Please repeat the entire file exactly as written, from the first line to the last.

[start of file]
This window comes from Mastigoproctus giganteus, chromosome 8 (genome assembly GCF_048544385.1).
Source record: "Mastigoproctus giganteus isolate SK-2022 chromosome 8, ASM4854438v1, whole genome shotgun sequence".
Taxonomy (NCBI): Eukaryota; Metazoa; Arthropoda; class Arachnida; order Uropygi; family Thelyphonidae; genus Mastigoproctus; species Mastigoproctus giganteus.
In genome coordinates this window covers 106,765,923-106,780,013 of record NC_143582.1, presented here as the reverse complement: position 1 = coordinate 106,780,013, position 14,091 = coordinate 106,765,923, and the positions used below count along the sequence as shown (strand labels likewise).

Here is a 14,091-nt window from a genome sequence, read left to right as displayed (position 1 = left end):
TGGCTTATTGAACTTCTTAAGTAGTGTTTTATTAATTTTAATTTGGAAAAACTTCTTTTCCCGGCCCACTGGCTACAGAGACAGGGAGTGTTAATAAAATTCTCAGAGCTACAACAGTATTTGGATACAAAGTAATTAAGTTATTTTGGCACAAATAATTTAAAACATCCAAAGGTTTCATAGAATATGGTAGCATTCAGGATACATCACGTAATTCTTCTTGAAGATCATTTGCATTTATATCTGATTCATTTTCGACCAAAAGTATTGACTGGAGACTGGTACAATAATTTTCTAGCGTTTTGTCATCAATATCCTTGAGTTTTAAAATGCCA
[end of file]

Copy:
This window comes from Mastigoproctus giganteus, chromosome 8 (genome assembly GCF_048544385.1).
Source record: "Mastigoproctus giganteus isolate SK-2022 chromosome 8, ASM4854438v1, whole genome shotgun sequence".
Taxonomy (NCBI): Eukaryota; Metazoa; Arthropoda; class Arachnida; order Uropygi; family Thelyphonidae; genus Mastigoproctus; species Mastigoproctus giganteus.
In genome coordinates this window covers 106,765,923-106,780,013 of record NC_143582.1, presented here as the reverse complement: position 1 = coordinate 106,780,013, position 14,091 = coordinate 106,765,923, and the positions used below count along the sequence as shown (strand labels likewise).

Here is a 14,091-nt window from a genome sequence, read left to right as displayed (position 1 = left end):
TGGCTTATTGAACTTCTTAAGTAGTGTTTTATTAATTTTAATTTGGAAAAACTTCTTTTCCCGGCCCACTGGCTACAGAGACAGGGAGTGTTAATAAAATTCTCAGAGCTACAACAGTATTTGGATACAAAGTAATTAAGTTATTTTGGCACAAATAATTTAAAACATCCAAAGGTTTCATAGAATATGGTAGCATTCAGGATACATCACGTAATTCTTCTTGAAGATCATTTGCATTTATATCTGATTCATTTTCGACCAAAAGTATTGACTGGAGACTGGTACAATAATTTTCTAGCGTTTTGTCATCAATATCCTTGAGTTTTAAAATGCCA